Physicians should code for all documented conditions that coexist at the time of the encounter/visit, and require or affect patient care treatment or management. Do not code conditions that were previously treated and no longer exist. However, history codes may be used as secondary codes if the historical condition or family history has an impact on current care or influences treatment. Co-existing conditions include chronic, ongoing conditions, such as diabetes, congestive heart failure, atrial fibrillation, COPD, etc. These diseases are generally managed by ongoing medication and have the potential for acute exacerbations if not treated properly, particularly if the patient is experiencing other acute conditions. It is likely that these diagnoses would be part of a general overview of the patient’s health when treating co-existing conditions for all but the most minor of medical encounters. Co-existing conditions also include ongoing conditions such as multiple sclerosis, hemiplegia, rheumatoid arthritis, and Parkinson’s disease.
The Hawaii Medical Service Association (HMSA) provides some examples to indicate the importance of specificity in coding and documentation for Risk Adjustment:
- Atrial fibrillation – 148.91 Afib, NOS risk adjusts, but Cardiacdysrhyrhmia – 149.9 Cardiac dysrhyrhmia NOS does not risk adjust
- Chronic obstructive bronchitis – J44.9 – COPD, NOS risk adjusts, but Bronchitis – J40m Bronchitis NOS does not risk adjust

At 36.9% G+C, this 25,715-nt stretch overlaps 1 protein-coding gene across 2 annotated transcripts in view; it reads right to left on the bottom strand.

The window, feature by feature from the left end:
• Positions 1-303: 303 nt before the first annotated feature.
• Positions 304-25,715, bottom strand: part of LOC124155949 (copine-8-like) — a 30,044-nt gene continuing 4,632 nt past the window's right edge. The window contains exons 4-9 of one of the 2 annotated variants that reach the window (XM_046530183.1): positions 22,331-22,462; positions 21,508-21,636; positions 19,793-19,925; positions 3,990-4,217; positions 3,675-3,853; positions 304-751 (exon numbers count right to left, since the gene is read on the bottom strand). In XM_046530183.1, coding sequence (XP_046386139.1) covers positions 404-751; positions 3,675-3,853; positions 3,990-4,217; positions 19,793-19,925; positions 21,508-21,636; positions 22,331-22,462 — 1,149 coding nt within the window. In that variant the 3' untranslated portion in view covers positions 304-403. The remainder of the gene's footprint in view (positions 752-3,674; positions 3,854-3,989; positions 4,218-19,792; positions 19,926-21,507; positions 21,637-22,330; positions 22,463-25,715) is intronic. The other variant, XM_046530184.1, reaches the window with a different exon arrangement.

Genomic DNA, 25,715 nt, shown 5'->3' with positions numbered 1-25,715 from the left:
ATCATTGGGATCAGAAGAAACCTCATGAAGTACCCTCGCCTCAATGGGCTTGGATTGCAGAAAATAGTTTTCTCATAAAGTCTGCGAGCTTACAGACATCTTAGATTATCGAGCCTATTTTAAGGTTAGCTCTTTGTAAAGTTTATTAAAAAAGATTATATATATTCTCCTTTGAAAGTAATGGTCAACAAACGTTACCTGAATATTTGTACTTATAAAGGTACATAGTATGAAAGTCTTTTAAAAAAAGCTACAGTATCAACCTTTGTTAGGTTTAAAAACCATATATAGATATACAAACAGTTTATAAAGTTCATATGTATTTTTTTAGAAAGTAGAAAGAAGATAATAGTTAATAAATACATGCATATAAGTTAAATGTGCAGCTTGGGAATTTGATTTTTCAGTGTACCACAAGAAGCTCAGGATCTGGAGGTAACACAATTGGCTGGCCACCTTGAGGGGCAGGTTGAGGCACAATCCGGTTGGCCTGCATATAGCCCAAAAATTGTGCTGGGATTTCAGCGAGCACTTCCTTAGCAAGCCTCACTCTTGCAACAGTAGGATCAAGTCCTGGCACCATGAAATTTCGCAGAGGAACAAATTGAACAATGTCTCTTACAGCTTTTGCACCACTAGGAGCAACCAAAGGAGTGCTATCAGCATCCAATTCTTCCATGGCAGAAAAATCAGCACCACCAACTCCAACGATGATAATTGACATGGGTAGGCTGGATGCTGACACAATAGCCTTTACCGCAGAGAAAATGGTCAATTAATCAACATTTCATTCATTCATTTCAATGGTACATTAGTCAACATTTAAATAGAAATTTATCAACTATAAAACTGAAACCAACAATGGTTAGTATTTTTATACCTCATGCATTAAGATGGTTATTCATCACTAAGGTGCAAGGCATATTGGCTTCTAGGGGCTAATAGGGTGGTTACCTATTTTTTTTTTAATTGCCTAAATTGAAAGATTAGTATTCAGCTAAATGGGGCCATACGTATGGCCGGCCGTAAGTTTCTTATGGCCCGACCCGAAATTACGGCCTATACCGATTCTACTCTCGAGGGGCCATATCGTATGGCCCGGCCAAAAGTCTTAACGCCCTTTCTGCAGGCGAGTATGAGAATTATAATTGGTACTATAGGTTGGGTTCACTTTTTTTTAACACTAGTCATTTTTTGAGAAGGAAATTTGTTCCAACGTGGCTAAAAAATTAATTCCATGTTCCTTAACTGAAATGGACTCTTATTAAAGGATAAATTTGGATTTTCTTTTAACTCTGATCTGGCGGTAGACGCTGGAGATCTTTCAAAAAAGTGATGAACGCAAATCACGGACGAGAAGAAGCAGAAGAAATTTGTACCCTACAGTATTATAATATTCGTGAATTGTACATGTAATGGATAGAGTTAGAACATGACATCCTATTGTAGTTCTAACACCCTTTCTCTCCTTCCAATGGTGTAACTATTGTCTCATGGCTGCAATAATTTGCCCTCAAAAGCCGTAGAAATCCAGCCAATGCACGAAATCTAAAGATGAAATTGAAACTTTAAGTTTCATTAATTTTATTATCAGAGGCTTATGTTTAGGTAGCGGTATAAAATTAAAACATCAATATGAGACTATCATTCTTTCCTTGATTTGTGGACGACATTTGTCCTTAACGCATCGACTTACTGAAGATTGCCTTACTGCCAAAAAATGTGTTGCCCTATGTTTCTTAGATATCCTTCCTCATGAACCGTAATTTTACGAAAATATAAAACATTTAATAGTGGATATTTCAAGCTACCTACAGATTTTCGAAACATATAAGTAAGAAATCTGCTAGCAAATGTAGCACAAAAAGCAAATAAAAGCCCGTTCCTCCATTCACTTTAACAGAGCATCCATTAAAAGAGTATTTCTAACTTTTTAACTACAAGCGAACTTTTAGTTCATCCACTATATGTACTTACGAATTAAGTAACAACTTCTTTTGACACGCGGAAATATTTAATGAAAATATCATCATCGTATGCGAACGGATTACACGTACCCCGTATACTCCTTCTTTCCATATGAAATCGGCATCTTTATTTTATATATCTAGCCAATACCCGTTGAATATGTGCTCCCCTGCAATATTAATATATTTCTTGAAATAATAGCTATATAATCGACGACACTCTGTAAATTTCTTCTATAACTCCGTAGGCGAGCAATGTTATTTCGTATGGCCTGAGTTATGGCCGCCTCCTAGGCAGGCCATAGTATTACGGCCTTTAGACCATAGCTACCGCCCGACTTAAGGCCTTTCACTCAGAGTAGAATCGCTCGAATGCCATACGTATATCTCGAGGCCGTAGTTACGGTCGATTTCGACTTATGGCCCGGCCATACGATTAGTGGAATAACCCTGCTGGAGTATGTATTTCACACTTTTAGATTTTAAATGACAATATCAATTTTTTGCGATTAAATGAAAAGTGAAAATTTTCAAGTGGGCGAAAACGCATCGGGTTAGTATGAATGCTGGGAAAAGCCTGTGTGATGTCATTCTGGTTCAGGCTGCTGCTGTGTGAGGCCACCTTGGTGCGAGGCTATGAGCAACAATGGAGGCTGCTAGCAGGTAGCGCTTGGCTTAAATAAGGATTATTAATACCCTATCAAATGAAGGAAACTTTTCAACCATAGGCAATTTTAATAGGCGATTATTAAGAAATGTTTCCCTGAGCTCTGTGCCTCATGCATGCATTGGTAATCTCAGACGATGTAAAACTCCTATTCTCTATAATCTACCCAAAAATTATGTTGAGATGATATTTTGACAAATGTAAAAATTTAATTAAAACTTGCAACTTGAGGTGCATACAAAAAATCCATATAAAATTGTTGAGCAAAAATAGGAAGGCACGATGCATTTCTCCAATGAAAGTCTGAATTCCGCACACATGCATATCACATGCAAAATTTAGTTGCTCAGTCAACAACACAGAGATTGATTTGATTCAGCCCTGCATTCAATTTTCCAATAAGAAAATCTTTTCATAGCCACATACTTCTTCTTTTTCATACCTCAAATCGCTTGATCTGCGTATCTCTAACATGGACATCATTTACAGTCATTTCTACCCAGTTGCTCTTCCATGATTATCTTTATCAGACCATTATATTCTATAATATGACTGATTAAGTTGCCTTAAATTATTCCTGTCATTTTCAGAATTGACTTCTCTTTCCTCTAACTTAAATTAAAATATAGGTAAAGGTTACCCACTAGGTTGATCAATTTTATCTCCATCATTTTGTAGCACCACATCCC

- Pneumococcal pneumonia – J13 – Pneumonia due to S.pneumoniac risk adjusts, but Pneumonia – J18.9 Pneumonia, NOS does not risk adjust
The American Academy of Professional Coders (AAPC) has identified several potential problem areas in risk adjustment that medical coding service providers should be aware of:
- “History of” diagnoses: It is an error to code or document a past condition as active and to codeas “history of” a condition when that condition is still active.
- Some conditions like cancer require special consideration regarding “history of” diagnoses. Physicians may continually submit an active cancer code when the cancer is no longer being actively treated. However, coding rules permit coding of cancers as current only when they are being treated by chemotherapy, radiation therapy or hormonal treatment, watchful waiting, or if the patient is too frail for, or refuses, treatment.
- Stroke codes also have different rules. If a patient has been discharged from inpatient treatment for a stroke, a “history of stroke” code should be used and nota stroke code.
- Providers should pay attention to list headers such as PMH, active, current, ongoing, etc., and also the manner in which a diagnosis is written out or described. For instance, the use of the word “chronic,” can significantly change diagnosis code selection.
- Medical coding companies should also be wary of the following potential coding errors for risk adjustment:
- absence of a legible signature with credential in the record
- EHR that is not electronically signed
- the most precise code was not assigned the highest degree of specificity
- diagnosis codes billed and the actual written description in the medical record do not match
- the documentation does not adhere to M.E.A.T. criteria
- chronic conditions are not documented
- chronic conditions/status codes are not documented in the medical record at least once per year
- lack of specificity in documentation
- causal relationship/link is absent for a diabetic complication, or a mandatory manifestation code has not been reported
HSS and CMS review and corroborate risk scores through data validation audits. Mock RADV audit services can help confirm reported diagnoses, ensure HCC validation, and identify coding errors which can affect the overall RAF (Risk Adjustment Factor) score of MA plans. Accurate coding for Medicare Advantage (MA) plans would also ensure clean claims for physician practices.